0
Preliminary Report |

Feasibility and Variability of Neonatal and Infant Lung Function Measurement Using the Single Occlusion Technique*

Nienke Katier, MD; Cuno S. P. M. Uiterwaal, MD, PhD; Brita M. de Jong, MD; Jan L. L. Kimpen, MD, PhD; Cornelis K. van der Ent, MD, PhD
Author and Funding Information

*From the Departments of Pediatric Pulmonology (Drs. Katier, de Jong, and van der Ent), Pediatric Infectious Disease (Dr. Kimpen), and Julius Center for Health Sciences and Primary Care (Dr. Uiterwaal), University Medical Center Utrecht, Utrecht, the Netherlands.

Correspondence to: Cornelis K. van der Ent, MD, PhD, Department of Pediatric Pulmonology, University Medical Center Utrecht, Internal Postal Code: KH 01.419.0, PO Box 85090, 3508 AB Utrecht, the Netherlands; e-mail: k.vanderent@wkz.azu.nl



Chest. 2005;128(3):1822-1829. doi:10.1378/chest.128.3.1822
Text Size: A A A
Published online

Introduction: For possible use as a predictor of wheezing illnesses in routine care, we evaluated the feasibility and variability of measurement of passive respiratory mechanics in a large, open population of healthy neonates and infants.

Methods: As part of the ongoing Wheezing Illnesses Study Leidsche Rijn, respiratory compliance (Crs), respiratory resistance (Rrs), and time constant (τrs) were measured during natural sleep in 450 healthy term neonates and infants using the single-occlusion technique (SOT). Interobserver and intraobserver variability of data sampling and the subsequent selection and analysis of occlusions as well as intrameasurement variability were examined.

Results: Technically acceptable lung function measurements could be performed in 328 infants (73%). Low intraobserver and interobserver variability was found for both data sampling (intraclass correlation coefficient [ICC] ≥ 0.87) and for selection and analysis of occlusions (ICC ≥ 0.99). Intrameasurement variability was low, with a mean intrameasurement coefficients of variation for Crs, Rrs, and τrs of 8.5%, 10.4%, and 15.4%, respectively. Averaging three or more occlusions resulted in stable values of Crs, Rrs, and τrs.

Conclusion: Results of this study indicate that feasibility and variability of lung function testing using the SOT is acceptable for use in large populations of healthy neonates and infants in routine care.

Figures in this Article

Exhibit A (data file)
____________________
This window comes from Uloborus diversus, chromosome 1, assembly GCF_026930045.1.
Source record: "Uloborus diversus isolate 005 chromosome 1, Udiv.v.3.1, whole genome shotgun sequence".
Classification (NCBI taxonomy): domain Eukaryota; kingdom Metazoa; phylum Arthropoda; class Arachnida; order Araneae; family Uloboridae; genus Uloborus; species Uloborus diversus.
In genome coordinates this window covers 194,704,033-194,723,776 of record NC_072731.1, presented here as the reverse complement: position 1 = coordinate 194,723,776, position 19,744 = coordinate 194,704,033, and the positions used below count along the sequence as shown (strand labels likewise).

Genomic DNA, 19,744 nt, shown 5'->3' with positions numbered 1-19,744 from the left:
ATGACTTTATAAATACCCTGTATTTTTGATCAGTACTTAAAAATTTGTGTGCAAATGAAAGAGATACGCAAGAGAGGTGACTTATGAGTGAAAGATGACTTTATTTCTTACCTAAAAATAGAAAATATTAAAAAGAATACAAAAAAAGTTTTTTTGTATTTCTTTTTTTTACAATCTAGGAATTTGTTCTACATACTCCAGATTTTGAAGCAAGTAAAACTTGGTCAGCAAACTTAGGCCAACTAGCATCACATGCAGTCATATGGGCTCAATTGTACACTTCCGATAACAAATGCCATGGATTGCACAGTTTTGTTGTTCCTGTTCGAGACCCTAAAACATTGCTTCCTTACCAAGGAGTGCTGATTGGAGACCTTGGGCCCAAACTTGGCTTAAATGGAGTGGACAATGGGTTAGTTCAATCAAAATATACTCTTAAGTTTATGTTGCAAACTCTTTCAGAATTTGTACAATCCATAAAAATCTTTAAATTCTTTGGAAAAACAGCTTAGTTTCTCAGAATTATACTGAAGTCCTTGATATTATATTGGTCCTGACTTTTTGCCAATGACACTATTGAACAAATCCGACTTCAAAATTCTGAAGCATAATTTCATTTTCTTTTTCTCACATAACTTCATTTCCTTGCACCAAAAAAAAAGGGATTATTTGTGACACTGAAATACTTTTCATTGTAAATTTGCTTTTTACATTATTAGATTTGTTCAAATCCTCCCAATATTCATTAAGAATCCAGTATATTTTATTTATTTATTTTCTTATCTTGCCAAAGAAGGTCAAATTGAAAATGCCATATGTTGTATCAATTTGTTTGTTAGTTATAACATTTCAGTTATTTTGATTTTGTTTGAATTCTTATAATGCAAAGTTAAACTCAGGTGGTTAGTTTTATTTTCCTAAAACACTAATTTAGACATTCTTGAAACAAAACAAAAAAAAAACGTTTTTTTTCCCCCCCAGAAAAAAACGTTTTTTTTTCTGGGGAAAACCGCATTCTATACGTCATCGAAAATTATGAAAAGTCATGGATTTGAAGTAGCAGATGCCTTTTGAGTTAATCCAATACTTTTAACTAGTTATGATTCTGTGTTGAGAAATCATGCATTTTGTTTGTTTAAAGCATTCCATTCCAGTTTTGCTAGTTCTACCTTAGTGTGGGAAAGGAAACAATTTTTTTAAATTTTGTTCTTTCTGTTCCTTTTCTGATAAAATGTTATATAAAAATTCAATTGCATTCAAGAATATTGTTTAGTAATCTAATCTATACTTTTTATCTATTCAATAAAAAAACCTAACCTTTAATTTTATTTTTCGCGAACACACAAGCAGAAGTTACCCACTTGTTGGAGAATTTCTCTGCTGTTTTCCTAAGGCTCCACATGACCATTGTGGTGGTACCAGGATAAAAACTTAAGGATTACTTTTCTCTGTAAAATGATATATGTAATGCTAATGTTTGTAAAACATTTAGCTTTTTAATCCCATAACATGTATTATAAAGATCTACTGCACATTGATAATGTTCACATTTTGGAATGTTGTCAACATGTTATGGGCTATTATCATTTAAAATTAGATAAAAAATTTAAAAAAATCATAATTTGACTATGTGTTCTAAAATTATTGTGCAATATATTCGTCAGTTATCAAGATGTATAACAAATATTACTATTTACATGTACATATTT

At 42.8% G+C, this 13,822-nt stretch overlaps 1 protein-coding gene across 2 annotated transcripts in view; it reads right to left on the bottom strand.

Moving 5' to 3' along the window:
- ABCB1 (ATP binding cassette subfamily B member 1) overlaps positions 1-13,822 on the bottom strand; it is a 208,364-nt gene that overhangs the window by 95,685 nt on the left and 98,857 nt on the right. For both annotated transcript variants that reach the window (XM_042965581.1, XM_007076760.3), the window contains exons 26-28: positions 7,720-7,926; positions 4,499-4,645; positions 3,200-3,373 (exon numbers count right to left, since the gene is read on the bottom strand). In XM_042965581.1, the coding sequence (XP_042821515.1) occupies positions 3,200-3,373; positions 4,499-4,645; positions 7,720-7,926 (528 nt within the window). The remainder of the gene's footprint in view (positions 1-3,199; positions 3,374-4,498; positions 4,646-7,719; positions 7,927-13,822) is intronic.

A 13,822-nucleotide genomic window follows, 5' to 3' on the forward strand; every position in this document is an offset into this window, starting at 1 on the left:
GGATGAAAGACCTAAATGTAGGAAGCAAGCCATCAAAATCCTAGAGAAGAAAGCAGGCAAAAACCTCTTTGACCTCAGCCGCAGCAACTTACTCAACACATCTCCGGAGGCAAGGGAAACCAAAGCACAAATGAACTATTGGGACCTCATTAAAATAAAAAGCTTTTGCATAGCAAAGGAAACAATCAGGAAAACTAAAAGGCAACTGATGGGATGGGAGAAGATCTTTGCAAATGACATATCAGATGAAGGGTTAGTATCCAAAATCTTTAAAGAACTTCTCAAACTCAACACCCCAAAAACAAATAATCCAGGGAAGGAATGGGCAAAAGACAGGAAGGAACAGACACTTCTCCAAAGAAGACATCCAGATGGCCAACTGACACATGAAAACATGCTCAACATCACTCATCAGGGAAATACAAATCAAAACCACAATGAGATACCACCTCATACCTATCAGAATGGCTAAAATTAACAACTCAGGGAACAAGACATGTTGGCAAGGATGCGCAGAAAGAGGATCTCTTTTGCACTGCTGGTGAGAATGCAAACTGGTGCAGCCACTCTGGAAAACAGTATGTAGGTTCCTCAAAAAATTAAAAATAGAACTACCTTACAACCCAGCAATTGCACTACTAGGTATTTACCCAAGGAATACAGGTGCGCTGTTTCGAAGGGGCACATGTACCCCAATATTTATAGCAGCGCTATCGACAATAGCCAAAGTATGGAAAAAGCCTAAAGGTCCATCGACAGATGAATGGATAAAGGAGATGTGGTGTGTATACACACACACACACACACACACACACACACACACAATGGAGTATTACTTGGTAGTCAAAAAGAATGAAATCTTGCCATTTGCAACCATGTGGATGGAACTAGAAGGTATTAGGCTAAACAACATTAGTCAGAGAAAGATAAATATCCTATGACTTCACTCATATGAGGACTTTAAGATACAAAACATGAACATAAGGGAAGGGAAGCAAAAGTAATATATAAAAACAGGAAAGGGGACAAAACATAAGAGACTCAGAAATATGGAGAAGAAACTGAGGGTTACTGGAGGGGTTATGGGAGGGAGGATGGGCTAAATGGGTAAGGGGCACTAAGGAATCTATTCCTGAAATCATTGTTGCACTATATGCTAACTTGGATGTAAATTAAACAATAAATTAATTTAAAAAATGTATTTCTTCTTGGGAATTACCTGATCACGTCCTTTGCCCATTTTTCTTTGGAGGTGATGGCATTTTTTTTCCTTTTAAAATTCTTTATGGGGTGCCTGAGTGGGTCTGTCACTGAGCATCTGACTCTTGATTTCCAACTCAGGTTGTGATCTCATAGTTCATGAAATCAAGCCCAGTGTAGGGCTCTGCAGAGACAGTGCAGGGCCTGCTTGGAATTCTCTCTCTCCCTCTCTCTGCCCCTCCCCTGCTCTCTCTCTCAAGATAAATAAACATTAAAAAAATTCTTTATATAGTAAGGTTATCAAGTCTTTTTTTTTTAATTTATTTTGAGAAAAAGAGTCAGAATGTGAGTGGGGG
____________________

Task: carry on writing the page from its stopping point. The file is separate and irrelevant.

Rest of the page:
Sign In to Access Full Content

MEMBER & INDIVIDUAL SUBSCRIBER

Want Access?

NEW TO CHEST?

Become a CHEST member and receive a FREE subscription as a benefit of membership.

Individuals can purchase this article on ScienceDirect.

Individuals can purchase a subscription to the journal.

Individuals can purchase a subscription to the journal or buy individual articles.

Learn more about membership or Purchase a Full Subscription.

INSTITUTIONAL ACCESS

Institutional access is now available through ScienceDirect and can be purchased at myelsevier.com.

Sign In to Access Full Content

MEMBER & INDIVIDUAL SUBSCRIBER

Want Access?

NEW TO CHEST?

Become a CHEST member and receive a FREE subscription as a benefit of membership.

Individuals can purchase this article on ScienceDirect.

Individuals can purchase a subscription to the journal.

Individuals can purchase a subscription to the journal or buy individual articles.

Learn more about membership or Purchase a Full Subscription.

INSTITUTIONAL ACCESS

Institutional access is now available through ScienceDirect and can be purchased at myelsevier.com.

Figures

Tables

References

NOTE:
Citing articles are presented as examples only. In non-demo SCM6 implementation, integration with CrossRef’s "Cited By" API will populate this tab (http://www.crossref.org/citedby.html).

Some tools below are only available to our subscribers or users with an online account.

Sign In to Access Full Content

MEMBER & INDIVIDUAL SUBSCRIBER

Want Access?

NEW TO CHEST?

Become a CHEST member and receive a FREE subscription as a benefit of membership.

Individuals can purchase this article on ScienceDirect.

Individuals can purchase a subscription to the journal.

Individuals can purchase a subscription to the journal or buy individual articles.

Learn more about membership or Purchase a Full Subscription.

INSTITUTIONAL ACCESS

Institutional access is now available through ScienceDirect and can be purchased at myelsevier.com.

Related Content

Customize your page view by dragging & repositioning the boxes below.

CHEST Journal Articles
PubMed Articles
  • CHEST Journal
    Print ISSN: 0012-3692
    Online ISSN: 1931-3543